The 82nd Annual Meeting of the American Association of Physical Anthropologists (2013)


Morphometrics in forensic science: steps towards the development of population specific standards

CHARLES E. OXNARD1, DANIEL FRANKLIN1, ANDREA CARDINI3 and PAUL O'HIGGINS4.

1Forensic Science Centre, The University of Western Australia, 2Forensic Science Centre, The University of Western Australia, 3Dipartimento di Scienze Chimiche e Geologiche, Università di Modena e Reggio Emilia, l.go S. Eufemia 19, 41121 Modena, Italy., 4Centre for Anatomical and Human Sciences, The Hull York Medical School, The University of York, Heslington, York, UK

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The statistical quantification of error and uncertainty is inherently intertwined with ascertaining the admissibility of forensic evidence in a court of law. This issue was especially advocated in the 2009 National Academy of Science review of forensic practice. In the forensic anthropological discipline, the robustness of any given method and classification statistics should not only be evaluated according to its stated error, but also to the accuracy and precision of the raw data (measurements) from which they are derived.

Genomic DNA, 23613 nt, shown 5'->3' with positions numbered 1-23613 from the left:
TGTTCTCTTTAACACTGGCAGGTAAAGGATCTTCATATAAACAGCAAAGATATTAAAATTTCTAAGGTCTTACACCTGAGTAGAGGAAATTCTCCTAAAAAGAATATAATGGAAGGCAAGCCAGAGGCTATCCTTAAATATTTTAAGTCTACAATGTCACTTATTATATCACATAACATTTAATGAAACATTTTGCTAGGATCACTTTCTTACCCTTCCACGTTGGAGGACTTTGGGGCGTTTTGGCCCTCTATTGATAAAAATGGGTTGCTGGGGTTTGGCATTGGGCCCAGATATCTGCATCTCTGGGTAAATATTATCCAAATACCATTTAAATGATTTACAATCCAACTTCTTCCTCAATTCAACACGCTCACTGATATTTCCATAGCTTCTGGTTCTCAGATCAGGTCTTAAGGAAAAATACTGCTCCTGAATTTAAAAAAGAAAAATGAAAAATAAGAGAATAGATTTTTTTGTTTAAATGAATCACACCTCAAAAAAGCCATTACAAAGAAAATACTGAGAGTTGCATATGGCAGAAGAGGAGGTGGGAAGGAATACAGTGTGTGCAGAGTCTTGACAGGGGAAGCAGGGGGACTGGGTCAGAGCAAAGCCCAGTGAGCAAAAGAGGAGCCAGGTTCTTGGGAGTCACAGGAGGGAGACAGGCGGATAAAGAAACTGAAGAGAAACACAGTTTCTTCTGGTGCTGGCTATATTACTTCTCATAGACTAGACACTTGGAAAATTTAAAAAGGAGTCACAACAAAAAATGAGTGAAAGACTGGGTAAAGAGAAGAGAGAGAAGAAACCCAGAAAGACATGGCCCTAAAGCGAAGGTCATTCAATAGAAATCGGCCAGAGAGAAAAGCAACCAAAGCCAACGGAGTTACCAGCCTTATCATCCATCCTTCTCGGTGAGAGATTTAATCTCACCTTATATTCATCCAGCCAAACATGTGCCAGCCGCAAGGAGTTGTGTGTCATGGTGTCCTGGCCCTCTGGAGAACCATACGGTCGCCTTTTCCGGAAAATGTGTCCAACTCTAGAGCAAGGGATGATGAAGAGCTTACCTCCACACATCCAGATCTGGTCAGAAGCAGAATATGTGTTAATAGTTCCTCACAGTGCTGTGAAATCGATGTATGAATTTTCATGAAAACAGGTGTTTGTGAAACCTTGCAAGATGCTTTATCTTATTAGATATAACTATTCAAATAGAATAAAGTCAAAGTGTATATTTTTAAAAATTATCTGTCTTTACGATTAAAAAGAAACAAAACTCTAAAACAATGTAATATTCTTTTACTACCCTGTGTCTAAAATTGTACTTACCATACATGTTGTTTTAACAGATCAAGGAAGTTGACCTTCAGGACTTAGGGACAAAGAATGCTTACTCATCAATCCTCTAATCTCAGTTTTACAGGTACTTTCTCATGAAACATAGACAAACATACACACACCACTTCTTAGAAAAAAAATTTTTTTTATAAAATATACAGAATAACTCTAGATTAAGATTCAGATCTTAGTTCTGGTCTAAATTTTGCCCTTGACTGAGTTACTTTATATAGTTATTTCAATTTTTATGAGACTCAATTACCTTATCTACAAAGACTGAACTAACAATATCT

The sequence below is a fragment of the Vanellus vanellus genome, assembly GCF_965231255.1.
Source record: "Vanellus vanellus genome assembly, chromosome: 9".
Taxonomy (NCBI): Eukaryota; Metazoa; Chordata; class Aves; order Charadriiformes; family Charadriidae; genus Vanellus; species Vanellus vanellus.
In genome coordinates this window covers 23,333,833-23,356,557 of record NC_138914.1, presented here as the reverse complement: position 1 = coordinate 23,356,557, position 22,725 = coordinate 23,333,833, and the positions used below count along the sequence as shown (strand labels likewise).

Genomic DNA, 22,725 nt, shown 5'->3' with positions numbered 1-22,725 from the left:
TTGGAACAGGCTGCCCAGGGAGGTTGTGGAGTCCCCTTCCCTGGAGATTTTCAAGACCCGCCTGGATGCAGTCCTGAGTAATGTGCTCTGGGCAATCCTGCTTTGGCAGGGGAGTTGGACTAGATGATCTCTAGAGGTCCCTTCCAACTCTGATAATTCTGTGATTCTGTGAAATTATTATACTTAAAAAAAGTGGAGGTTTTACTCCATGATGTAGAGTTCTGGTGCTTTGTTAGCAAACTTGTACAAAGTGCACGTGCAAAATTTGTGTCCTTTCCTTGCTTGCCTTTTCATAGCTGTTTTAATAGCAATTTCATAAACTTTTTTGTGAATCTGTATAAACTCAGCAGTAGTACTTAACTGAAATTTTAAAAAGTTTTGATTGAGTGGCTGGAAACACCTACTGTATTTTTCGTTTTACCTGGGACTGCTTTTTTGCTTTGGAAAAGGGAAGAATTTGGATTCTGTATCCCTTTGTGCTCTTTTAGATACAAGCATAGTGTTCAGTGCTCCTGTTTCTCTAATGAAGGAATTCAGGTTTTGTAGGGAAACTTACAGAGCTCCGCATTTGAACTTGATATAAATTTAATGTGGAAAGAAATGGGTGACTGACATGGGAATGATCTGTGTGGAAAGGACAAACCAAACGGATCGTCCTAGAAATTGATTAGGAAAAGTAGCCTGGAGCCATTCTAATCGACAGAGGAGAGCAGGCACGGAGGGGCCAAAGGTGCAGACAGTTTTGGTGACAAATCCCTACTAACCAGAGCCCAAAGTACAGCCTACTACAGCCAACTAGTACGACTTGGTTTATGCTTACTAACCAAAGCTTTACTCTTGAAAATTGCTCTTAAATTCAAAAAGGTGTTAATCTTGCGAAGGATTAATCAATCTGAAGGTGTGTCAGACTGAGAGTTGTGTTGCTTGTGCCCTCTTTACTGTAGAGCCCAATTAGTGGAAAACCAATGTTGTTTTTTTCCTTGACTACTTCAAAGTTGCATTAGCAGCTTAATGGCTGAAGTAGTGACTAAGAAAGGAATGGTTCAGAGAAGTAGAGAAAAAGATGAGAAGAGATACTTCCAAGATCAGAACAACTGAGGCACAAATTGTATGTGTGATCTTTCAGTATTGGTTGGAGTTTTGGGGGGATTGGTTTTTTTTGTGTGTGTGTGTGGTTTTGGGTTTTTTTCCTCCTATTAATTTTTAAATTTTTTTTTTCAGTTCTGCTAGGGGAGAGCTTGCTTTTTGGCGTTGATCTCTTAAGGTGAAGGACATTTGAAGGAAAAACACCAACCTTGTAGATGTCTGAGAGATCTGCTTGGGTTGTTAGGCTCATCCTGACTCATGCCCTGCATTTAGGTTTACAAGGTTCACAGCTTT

Using a variety of traditional and novel approaches, we discuss here the results of statistical analyses assessing the validity of the raw data that is being used to formulate Australian forensic standards from 3D osseous landmarks acquired in CT-reconstructed bones. We then outline how 3D multivariate descriptors of size and shape can be used to estimate sex with a high degree of expected accuracy. We demonstrate the effect on classification accuracy when non-population specific vs. population-specific sexing standards are applied to an Australian sample. Assessing the relative magnitude of the different sources of errors is fundamental to providing robust and accurate data and results in the forensic sciences. This is especially true in Australia, where there is a general lack of population-specific morphometric skeletal standards for biological profiling, and forensic scientists therefore have little recourse but to apply standards from non-Australian populations that fail accurate representation of the modern Australian population, and thus introduce unacceptably high levels of error.

Supported by Australian Research Council Grant DP1092538

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